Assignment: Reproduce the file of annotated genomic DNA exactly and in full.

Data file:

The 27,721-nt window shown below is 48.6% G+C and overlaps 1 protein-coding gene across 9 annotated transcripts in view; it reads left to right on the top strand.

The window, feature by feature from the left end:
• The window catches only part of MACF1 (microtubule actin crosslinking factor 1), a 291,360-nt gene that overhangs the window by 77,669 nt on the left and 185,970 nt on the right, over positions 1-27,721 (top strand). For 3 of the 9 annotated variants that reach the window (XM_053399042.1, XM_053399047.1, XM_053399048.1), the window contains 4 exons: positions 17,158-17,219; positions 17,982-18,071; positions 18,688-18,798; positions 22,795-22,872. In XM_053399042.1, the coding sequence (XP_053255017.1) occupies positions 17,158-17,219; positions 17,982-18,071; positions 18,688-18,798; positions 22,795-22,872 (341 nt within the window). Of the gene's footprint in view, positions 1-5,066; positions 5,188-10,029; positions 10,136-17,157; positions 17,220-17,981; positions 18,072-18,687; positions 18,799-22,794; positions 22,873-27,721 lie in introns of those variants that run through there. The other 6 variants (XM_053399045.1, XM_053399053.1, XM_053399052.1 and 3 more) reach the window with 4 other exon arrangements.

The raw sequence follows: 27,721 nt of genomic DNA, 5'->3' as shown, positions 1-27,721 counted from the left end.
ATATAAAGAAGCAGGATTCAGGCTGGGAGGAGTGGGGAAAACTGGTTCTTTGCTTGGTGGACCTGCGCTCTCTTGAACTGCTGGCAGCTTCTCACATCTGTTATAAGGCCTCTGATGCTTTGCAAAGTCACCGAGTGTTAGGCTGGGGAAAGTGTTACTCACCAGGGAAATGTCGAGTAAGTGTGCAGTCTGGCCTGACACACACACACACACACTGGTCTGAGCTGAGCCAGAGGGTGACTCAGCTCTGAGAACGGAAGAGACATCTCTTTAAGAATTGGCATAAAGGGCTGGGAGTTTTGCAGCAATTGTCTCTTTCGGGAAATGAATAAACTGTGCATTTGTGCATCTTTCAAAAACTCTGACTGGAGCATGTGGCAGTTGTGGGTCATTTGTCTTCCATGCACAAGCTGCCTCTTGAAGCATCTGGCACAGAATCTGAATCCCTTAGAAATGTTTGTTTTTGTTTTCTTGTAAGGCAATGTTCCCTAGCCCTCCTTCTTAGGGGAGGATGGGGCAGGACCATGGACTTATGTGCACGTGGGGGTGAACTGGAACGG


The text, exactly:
The 27,721-nt window shown below is 48.6% G+C and overlaps 1 protein-coding gene across 9 annotated transcripts in view; it reads left to right on the top strand.

The window, feature by feature from the left end:
• The window catches only part of MACF1 (microtubule actin crosslinking factor 1), a 291,360-nt gene that overhangs the window by 77,669 nt on the left and 185,970 nt on the right, over positions 1-27,721 (top strand). For 3 of the 9 annotated variants that reach the window (XM_053399042.1, XM_053399047.1, XM_053399048.1), the window contains 4 exons: positions 17,158-17,219; positions 17,982-18,071; positions 18,688-18,798; positions 22,795-22,872. In XM_053399042.1, the coding sequence (XP_053255017.1) occupies positions 17,158-17,219; positions 17,982-18,071; positions 18,688-18,798; positions 22,795-22,872 (341 nt within the window). Of the gene's footprint in view, positions 1-5,066; positions 5,188-10,029; positions 10,136-17,157; positions 17,220-17,981; positions 18,072-18,687; positions 18,799-22,794; positions 22,873-27,721 lie in introns of those variants that run through there. The other 6 variants (XM_053399045.1, XM_053399053.1, XM_053399052.1 and 3 more) reach the window with 4 other exon arrangements.

The raw sequence follows: 27,721 nt of genomic DNA, 5'->3' as shown, positions 1-27,721 counted from the left end.
ATATAAAGAAGCAGGATTCAGGCTGGGAGGAGTGGGGAAAACTGGTTCTTTGCTTGGTGGACCTGCGCTCTCTTGAACTGCTGGCAGCTTCTCACATCTGTTATAAGGCCTCTGATGCTTTGCAAAGTCACCGAGTGTTAGGCTGGGGAAAGTGTTACTCACCAGGGAAATGTCGAGTAAGTGTGCAGTCTGGCCTGACACACACACACACACACTGGTCTGAGCTGAGCCAGAGGGTGACTCAGCTCTGAGAACGGAAGAGACATCTCTTTAAGAATTGGCATAAAGGGCTGGGAGTTTTGCAGCAATTGTCTCTTTCGGGAAATGAATAAACTGTGCATTTGTGCATCTTTCAAAAACTCTGACTGGAGCATGTGGCAGTTGTGGGTCATTTGTCTTCCATGCACAAGCTGCCTCTTGAAGCATCTGGCACAGAATCTGAATCCCTTAGAAATGTTTGTTTTTGTTTTCTTGTAAGGCAATGTTCCCTAGCCCTCCTTCTTAGGGGAGGATGGGGCAGGACCATGGACTTATGTGCACGTGGGGGTGAACTGGAACGG